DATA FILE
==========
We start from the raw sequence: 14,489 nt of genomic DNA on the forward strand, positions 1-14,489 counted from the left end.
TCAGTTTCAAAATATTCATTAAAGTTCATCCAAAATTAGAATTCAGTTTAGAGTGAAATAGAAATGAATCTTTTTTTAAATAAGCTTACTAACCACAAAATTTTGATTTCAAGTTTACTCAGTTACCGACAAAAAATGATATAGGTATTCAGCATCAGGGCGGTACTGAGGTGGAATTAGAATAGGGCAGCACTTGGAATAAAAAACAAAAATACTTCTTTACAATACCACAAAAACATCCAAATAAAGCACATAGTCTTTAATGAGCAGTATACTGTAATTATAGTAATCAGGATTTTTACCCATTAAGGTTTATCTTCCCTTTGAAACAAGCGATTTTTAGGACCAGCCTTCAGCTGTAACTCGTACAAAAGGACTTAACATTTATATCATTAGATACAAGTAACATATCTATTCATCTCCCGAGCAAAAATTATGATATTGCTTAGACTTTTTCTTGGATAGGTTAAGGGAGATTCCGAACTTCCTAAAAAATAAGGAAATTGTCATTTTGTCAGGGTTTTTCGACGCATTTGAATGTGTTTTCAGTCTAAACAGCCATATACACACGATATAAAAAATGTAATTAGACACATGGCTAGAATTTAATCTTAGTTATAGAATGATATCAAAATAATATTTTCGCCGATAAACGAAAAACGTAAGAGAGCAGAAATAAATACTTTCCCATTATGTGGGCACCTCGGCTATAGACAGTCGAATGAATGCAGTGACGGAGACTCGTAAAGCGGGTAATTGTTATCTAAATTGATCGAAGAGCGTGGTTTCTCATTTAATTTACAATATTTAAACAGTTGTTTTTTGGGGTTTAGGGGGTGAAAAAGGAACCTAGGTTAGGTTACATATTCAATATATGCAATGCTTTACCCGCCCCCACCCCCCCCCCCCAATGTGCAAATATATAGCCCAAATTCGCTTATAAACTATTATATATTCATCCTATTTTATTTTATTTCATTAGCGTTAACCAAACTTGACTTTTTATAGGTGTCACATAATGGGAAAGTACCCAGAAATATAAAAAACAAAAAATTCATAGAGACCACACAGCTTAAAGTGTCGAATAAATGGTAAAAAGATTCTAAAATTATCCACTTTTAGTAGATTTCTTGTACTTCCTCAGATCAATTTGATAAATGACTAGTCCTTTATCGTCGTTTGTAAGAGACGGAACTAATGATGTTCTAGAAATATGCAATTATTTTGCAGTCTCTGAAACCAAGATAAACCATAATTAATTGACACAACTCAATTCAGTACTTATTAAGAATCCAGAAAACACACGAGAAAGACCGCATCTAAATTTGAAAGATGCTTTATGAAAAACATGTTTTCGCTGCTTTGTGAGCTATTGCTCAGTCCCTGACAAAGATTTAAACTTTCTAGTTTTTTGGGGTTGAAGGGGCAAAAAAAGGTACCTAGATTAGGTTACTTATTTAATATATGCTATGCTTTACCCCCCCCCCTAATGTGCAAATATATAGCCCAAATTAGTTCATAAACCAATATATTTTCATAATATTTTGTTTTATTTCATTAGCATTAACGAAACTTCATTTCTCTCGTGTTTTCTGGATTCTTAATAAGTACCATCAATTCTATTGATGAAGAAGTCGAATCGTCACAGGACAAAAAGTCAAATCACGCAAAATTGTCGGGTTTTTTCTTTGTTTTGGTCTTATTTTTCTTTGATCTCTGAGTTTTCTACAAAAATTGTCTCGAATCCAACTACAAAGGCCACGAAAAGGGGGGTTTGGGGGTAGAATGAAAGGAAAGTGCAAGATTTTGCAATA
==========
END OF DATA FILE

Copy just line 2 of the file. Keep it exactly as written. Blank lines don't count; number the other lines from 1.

TCAGTTTCAAAATATTCATTAAAGTTCATCCAAAATTAGAATTCAGTTTAGAGTGAAATAGAAATGAATCTTTTTTTAAATAAGCTTACTAACCACAAAATTTTGATTTCAAGTTTACTCAGTTACCGACAAAAAATGATATAGGTATTCAGCATCAGGGCGGTACTGAGGTGGAATTAGAATAGGGCAGCACTTGGAATAAAAAACAAAAATACTTCTTTACAATACCACAAAAACATCCAAATAAAGCACATAGTCTTTAATGAGCAGTATACTGTAATTATAGTAATCAGGATTTTTACCCATTAAGGTTTATCTTCCCTTTGAAACAAGCGATTTTTAGGACCAGCCTTCAGCTGTAACTCGTACAAAAGGACTTAACATTTATATCATTAGATACAAGTAACATATCTATTCATCTCCCGAGCAAAAATTATGATATTGCTTAGACTTTTTCTTGGATAGGTTAAGGGAGATTCCGAACTTCCTAAAAAATAAGGAAATTGTCATTTTGTCAGGGTTTTTCGACGCATTTGAATGTGTTTTCAGTCTAAACAGCCATATACACACGATATAAAAAATGTAATTAGACACATGGCTAGAATTTAATCTTAGTTATAGAATGATATCAAAATAATATTTTCGCCGATAAACGAAAAACGTAAGAGAGCAGAAATAAATACTTTCCCATTATGTGGGCACCTCGGCTATAGACAGTCGAATGAATGCAGTGACGGAGACTCGTAAAGCGGGTAATTGTTATCTAAATTGATCGAAGAGCGTGGTTTCTCATTTAATTTACAATATTTAAACAGTTGTTTTTTGGGGTTTAGGGGGTGAAAAAGGAACCTAGGTTAGGTTACATATTCAATATATGCAATGCTTTACCCGCCCCCACCCCCCCCCCCCAATGTGCAAATATATAGCCCAAATTCGCTTATAAACTATTATATATTCATCCTATTTTATTTTATTTCATTAGCGTTAACCAAACTTGACTTTTTATAGGTGTCACATAATGGGAAAGTACCCAGAAATATAAAAAACAAAAAATTCATAGAGACCACACAGCTTAAAGTGTCGAATAAATGGTAAAAAGATTCTAAAATTATCCACTTTTAGTAGATTTCTTGTACTTCCTCAGATCAATTTGATAAATGACTAGTCCTTTATCGTCGTTTGTAAGAGACGGAACTAATGATGTTCTAGAAATATGCAATTATTTTGCAGTCTCTGAAACCAAGATAAACCATAATTAATTGACACAACTCAATTCAGTACTTATTAAGAATCCAGAAAACACACGAGAAAGACCGCATCTAAATTTGAAAGATGCTTTATGAAAAACATGTTTTCGCTGCTTTGTGAGCTATTGCTCAGTCCCTGACAAAGATTTAAACTTTCTAGTTTTTTGGGGTTGAAGGGGCAAAAAAAGGTACCTAGATTAGGTTACTTATTTAATATATGCTATGCTTTACCCCCCCCCCTAATGTGCAAATATATAGCCCAAATTAGTTCATAAACCAATATATTTTCATAATATTTTGTTTTATTTCATTAGCATTAACGAAACTTCATTTCTCTCGTGTTTTCTGGATTCTTAATAAGTACCATCAATTCTATTGATGAAGAAGTCGAATCGTCACAGGACAAAAAGTCAAATCACGCAAAATTGTCGGGTTTTTTCTTTGTTTTGGTCTTATTTTTCTTTGATCTCTGAGTTTTCTACAAAAATTGTCTCGAATCCAACTACAAAGGCCACGAAAAGGGGGGTTTGGGGGTAGAATGAAAGGAAAGTGCAAGATTTTGCAATA